Literature in this regard, as [15,16,17], reduces the dimensions of variables by applying multivariate analysis (factor and principal components analysis). Schader et al. [2], Rangel et al. [4] and Spangenberg [10] building management and sustainable indicators by using a participative and consensus methodology; Ramdhani et al. [18], advanced in systematic analysis of trade-offs and synergies between sustainability dimensions; Van Hooft & Wollen [19] and Angón et al. [20] developed a methodology to choose semi-quantitative signals based on expert ranking decisions. Dealing with the validation of indicators, Chou & Chen [21] proposed the use of canonical correlation and evaluated the impact of indicators on final results. Opposite to the literature described in previous sentences, in this research the use of Structural Equation Model (SEM) is proposed to validate models defining causal relationships amongst variables. SEM analysis presents a great potential for exploratory analysis and goes in deep into the analysis of dependency, multiple and cross relations amongst latent variables, considering simultaneously, the measurement error of the estimation process.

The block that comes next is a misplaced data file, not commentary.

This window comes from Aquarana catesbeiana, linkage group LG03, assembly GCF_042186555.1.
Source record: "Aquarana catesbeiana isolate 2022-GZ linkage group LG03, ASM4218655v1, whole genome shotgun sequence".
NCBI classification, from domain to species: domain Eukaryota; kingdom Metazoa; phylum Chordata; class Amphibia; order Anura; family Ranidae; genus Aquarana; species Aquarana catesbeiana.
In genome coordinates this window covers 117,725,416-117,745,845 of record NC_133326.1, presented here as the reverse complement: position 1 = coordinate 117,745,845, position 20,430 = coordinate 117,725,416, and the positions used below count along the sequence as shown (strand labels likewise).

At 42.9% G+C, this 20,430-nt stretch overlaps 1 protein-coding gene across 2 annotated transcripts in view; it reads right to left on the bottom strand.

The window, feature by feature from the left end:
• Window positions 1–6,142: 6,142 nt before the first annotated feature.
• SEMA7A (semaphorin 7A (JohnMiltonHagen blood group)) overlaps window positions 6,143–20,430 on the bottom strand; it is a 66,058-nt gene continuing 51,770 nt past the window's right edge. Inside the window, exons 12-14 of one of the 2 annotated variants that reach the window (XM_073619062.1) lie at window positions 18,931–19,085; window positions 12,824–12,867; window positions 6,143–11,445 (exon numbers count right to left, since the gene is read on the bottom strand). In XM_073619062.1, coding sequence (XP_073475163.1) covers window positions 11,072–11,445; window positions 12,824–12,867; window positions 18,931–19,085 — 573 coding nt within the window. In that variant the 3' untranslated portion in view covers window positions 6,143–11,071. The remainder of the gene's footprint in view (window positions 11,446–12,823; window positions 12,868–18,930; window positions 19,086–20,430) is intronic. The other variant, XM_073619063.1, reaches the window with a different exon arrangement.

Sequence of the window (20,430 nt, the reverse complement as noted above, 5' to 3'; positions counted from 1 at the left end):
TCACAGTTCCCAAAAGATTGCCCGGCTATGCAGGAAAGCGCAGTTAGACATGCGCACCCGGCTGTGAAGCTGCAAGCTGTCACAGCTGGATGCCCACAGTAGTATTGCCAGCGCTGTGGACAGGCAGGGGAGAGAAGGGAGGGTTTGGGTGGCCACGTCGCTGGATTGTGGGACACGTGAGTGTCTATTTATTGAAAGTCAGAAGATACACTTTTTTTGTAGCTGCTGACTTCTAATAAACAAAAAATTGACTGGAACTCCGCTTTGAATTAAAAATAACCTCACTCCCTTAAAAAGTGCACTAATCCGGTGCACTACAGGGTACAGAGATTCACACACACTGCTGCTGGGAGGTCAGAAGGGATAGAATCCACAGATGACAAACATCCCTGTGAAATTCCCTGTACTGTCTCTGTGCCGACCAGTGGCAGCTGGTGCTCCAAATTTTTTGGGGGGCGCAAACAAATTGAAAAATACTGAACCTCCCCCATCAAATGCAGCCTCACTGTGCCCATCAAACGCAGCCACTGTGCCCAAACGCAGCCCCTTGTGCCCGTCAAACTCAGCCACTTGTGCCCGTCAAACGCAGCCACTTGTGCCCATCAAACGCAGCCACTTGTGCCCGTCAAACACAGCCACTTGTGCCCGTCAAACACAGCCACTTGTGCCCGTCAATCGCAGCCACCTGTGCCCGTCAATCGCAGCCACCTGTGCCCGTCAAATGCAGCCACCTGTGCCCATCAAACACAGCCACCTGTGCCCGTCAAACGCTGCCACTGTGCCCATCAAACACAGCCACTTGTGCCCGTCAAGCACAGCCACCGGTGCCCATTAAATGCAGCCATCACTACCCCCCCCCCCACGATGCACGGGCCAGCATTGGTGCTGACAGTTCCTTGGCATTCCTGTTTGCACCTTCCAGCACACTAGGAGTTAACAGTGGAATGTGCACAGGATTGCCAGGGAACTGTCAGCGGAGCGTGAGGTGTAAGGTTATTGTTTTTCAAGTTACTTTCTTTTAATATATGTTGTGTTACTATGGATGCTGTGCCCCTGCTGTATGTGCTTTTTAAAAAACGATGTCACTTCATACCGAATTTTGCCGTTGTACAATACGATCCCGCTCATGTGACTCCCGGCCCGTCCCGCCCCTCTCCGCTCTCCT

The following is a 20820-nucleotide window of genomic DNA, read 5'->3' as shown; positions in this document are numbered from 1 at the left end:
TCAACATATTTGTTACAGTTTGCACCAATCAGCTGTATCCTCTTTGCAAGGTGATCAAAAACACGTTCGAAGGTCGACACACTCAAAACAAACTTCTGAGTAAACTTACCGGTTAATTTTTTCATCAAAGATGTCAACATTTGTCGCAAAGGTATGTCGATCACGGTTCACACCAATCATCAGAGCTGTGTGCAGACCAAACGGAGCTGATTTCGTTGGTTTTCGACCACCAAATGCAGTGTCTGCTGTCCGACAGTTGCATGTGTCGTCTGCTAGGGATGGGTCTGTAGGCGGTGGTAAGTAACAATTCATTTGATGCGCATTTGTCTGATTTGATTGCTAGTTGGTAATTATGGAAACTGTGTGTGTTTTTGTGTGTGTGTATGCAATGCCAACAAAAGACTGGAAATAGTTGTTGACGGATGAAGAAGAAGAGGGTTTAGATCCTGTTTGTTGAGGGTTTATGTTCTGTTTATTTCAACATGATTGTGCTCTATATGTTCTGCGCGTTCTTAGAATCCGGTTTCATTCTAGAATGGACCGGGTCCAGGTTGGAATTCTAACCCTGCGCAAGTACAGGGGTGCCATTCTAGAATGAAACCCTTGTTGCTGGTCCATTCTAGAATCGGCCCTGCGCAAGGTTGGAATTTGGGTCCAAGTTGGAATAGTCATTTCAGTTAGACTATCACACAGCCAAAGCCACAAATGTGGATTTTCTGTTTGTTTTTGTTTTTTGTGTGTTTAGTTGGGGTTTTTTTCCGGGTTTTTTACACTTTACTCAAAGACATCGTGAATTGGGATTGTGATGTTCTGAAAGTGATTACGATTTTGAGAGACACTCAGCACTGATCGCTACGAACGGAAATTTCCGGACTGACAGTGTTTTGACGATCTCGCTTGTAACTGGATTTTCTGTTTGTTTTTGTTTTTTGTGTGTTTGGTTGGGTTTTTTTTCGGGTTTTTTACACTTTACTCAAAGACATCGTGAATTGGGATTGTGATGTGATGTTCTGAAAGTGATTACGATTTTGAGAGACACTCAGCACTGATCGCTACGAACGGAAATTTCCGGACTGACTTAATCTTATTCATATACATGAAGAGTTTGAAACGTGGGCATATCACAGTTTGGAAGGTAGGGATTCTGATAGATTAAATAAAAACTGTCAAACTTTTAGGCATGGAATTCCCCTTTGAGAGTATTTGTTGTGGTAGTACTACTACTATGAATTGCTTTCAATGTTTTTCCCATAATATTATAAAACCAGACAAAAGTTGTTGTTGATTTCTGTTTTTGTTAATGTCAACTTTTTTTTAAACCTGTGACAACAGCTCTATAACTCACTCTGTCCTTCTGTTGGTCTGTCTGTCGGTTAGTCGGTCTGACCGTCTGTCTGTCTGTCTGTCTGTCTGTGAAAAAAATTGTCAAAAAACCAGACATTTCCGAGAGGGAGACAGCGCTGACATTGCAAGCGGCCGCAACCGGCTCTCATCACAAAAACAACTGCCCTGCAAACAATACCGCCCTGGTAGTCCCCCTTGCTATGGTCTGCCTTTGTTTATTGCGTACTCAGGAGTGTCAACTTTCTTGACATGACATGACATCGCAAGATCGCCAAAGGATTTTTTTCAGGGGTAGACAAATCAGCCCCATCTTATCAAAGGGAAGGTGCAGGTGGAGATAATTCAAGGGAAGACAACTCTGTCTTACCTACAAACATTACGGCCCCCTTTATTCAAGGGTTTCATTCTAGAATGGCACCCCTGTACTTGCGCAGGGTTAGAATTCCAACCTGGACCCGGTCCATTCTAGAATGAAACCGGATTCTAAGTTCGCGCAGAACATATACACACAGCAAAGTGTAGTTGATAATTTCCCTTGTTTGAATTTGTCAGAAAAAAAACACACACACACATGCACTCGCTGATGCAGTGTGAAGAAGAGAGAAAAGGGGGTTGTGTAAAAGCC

The research question we try to answer is: does the implementation of sustainable practices, from the economic, technological, organizational, and training perspectives allow smart farms to reach best results? Therefore, the main objective of this research consists of analyzing the causal relationships among different dimensions of sustainability and final results at farms. From the empirical perspective, data have been collected from farms belonging to the sheep system in Castilla-La Mancha region, Spain. Unlike previous publications, in this article, as a first exploratory approach, SEM methodology has been applied, to deepen the knowledge of the four dimensions of a smart farm’s sustainability. In the following paragraph, the theoretical framework is presented.

2. The Theoretical Framework

To analyze the effect of sustainability on farm’s results, a brief description and a way of measuring each of the sustainability dimensions are considered in this analysis. Economic, technological, organizational, and training sustainability are described. As previously mentioned, these sustainability dimensions have been considered in the literature but, to our knowledge, an integrative approach of the four has not been built so far.

2.1. Economic Sustainability